Oklahoma State seniors will end the college chapter of their lives not in Gallagher-Iba Arena surrounded by close friends and family, but alone in their bedrooms.
This is not how the 2020 graduating class expected to celebrate its once in a lifetime accomplishment. Then again, so little of college turned out as expected.
It must feel like a lifetime ago when these graduates first stepped foot on OSU campus. The first time they shuffled through the crowds of the student union or the first time school was canceled because of snow and they got a chance to gaze upon a frozen Theta Pond, reminding themselves to enjoy the little things along the way of their college journey.
Those freshman didn’t yet know how each setback would force them to grow or how warm each achievement would feel.
They surely didn’t know that their college experience would end with an email. That they would have to pack everything up and return home to finish senior year in front of a webcam. That amidst a worldwide pandemic, they wouldn’t get the chance to walk the stage, receive their degree and throw their caps in the air as one final goodbye to the OSU community.
When OSU President Burns Hargis announced that the 2020 spring, summer and fall commencement ceremonies would be held virtually, Alexia Benson, a first generation college student, was profoundly disappointed.
“While I’m aware that these times look a lot different for many, OSU continues to pride themselves in sports rather than academics,” Benson said. “I have worked so hard for three and a half years to graduate early. My parents have worked hard, mentally and physically, to give me this opportunity and they won’t even be able to witness me finish what I started.”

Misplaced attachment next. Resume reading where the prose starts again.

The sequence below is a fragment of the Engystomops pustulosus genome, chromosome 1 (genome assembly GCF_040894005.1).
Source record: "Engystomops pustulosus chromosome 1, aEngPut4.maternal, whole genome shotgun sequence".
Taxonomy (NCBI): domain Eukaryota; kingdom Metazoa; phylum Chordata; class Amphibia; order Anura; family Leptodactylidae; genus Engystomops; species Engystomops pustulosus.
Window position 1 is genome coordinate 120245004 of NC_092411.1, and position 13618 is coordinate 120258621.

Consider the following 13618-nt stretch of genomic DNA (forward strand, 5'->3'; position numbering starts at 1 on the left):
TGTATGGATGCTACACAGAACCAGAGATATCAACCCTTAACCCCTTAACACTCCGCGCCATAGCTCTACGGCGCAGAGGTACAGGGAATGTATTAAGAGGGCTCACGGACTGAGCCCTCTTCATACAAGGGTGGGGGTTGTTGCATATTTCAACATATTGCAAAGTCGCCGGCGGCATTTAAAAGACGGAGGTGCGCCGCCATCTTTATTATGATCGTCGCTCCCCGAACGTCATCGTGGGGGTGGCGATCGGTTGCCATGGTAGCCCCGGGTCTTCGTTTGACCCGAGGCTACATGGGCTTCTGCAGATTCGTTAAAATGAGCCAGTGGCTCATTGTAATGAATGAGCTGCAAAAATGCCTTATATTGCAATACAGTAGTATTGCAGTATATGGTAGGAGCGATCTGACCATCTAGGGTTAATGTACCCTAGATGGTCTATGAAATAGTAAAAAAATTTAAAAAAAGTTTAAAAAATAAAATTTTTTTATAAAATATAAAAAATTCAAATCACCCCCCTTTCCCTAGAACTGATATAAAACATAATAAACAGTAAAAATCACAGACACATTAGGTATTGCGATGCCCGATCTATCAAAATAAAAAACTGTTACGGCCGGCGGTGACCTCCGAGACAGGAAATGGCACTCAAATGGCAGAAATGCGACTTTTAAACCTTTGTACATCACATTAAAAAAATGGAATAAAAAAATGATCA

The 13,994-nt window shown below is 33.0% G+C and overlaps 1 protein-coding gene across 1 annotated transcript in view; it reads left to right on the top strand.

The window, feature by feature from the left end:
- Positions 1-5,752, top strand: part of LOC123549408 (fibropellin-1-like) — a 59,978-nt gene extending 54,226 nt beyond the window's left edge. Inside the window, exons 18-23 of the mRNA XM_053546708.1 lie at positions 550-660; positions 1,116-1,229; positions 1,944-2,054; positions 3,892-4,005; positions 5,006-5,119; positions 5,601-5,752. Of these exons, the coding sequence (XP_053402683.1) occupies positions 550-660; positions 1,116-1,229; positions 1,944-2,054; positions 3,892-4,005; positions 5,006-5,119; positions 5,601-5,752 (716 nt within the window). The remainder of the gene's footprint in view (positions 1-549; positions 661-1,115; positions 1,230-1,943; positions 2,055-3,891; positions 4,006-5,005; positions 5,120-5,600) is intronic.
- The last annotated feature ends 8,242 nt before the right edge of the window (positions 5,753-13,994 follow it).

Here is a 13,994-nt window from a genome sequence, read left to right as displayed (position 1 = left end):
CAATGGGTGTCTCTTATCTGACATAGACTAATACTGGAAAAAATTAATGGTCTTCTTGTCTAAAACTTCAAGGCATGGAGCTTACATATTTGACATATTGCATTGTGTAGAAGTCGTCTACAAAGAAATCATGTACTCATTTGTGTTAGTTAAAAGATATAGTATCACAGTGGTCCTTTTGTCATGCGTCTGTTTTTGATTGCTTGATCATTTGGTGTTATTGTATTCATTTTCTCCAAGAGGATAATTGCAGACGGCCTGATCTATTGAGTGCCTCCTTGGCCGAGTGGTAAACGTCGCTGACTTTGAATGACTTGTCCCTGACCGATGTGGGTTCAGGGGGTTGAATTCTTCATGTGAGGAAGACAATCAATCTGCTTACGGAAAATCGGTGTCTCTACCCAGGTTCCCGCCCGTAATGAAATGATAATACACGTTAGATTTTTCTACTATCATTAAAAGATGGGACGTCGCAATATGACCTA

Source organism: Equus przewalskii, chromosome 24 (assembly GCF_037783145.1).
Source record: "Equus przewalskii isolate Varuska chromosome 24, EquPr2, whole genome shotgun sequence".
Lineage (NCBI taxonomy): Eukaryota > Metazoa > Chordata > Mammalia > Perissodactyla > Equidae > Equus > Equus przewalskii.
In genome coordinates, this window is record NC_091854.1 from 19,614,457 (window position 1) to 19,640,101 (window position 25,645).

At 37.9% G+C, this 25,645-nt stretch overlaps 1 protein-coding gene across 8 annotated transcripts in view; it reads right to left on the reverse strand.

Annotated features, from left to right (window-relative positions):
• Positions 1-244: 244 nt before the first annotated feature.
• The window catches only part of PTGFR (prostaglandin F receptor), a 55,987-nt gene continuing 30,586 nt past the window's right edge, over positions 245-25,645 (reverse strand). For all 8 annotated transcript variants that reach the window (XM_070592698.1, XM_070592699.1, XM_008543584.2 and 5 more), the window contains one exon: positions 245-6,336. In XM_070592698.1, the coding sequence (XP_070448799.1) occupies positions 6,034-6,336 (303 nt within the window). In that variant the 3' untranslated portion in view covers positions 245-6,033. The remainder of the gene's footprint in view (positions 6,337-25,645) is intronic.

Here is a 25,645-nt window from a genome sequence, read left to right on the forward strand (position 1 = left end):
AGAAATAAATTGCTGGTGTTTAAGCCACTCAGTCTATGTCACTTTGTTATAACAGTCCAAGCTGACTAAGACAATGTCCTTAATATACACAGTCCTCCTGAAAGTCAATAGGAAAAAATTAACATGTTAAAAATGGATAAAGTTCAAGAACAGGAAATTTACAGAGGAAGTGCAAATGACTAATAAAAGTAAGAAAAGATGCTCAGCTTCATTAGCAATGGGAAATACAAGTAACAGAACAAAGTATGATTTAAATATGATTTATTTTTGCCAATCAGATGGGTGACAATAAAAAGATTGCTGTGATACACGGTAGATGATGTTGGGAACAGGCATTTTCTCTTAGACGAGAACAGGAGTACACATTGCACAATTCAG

The idea of sports taking precedence over academic achievements isn’t solely Benson’s. Many upcoming graduates, including Isaac Walden have echoed this sentiment.
“It’s a double standard to keep football and continue to have classes held in-person if we can’t have graduation,” Walden said.
In his statement, President Hargis said holding an in-person ceremony with social distancing and other safety protocols is “not feasible.”
“Our commencements draw large crowds inside Gallagher-Iba Arena and to move outside that time of year is not practical,” Hargis said.
Robyn Hearn didn’t care what her graduation looked like, whether it required masks or was divided into several days to accommodate for social distancing. All she cared about was being able to walk the stage.
“I started a job in New York, 1,500 miles away from my hometown. I was looking forward to getting to see my OSU friends one last time,” Hearn said. “I even put in for my vacation days as soon as I could. Nothing was going to stop me from getting to my graduation.”
Oklahoma State has been the home of generations of students. For the past four years, it has been theirs. In a world of uncertainty, many of them won’t know what’s in store for them when they log off of their commencement, tassel on the left and degree in the mailbox. But they did something very few people ever will and the OSU community is proud of them for it.